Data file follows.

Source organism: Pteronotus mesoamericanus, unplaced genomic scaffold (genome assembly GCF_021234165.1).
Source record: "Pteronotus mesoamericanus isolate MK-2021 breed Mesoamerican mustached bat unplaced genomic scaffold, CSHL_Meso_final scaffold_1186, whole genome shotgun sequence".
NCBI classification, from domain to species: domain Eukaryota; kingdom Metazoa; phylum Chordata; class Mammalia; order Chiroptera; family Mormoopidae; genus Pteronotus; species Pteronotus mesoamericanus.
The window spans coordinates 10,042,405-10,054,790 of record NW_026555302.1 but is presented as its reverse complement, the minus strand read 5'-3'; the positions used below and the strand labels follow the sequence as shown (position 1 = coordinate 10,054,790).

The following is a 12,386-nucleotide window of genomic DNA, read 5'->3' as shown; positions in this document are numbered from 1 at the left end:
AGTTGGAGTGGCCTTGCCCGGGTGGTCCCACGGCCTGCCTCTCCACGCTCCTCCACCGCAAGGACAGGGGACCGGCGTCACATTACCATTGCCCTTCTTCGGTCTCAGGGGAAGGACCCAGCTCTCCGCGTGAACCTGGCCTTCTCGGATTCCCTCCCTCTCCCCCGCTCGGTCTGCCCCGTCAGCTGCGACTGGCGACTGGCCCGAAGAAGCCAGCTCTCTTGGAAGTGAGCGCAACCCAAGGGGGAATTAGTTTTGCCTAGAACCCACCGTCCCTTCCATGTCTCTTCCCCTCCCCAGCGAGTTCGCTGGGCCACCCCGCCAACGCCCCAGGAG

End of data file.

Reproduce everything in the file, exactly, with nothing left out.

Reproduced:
Source organism: Pteronotus mesoamericanus, unplaced genomic scaffold (genome assembly GCF_021234165.1).
Source record: "Pteronotus mesoamericanus isolate MK-2021 breed Mesoamerican mustached bat unplaced genomic scaffold, CSHL_Meso_final scaffold_1186, whole genome shotgun sequence".
NCBI classification, from domain to species: domain Eukaryota; kingdom Metazoa; phylum Chordata; class Mammalia; order Chiroptera; family Mormoopidae; genus Pteronotus; species Pteronotus mesoamericanus.
The window spans coordinates 10,042,405-10,054,790 of record NW_026555302.1 but is presented as its reverse complement, the minus strand read 5'-3'; the positions used below and the strand labels follow the sequence as shown (position 1 = coordinate 10,054,790).

The following is a 12,386-nucleotide window of genomic DNA, read 5'->3' as shown; positions in this document are numbered from 1 at the left end:
AGTTGGAGTGGCCTTGCCCGGGTGGTCCCACGGCCTGCCTCTCCACGCTCCTCCACCGCAAGGACAGGGGACCGGCGTCACATTACCATTGCCCTTCTTCGGTCTCAGGGGAAGGACCCAGCTCTCCGCGTGAACCTGGCCTTCTCGGATTCCCTCCCTCTCCCCCGCTCGGTCTGCCCCGTCAGCTGCGACTGGCGACTGGCCCGAAGAAGCCAGCTCTCTTGGAAGTGAGCGCAACCCAAGGGGGAATTAGTTTTGCCTAGAACCCACCGTCCCTTCCATGTCTCTTCCCCTCCCCAGCGAGTTCGCTGGGCCACCCCGCCAACGCCCCAGGAG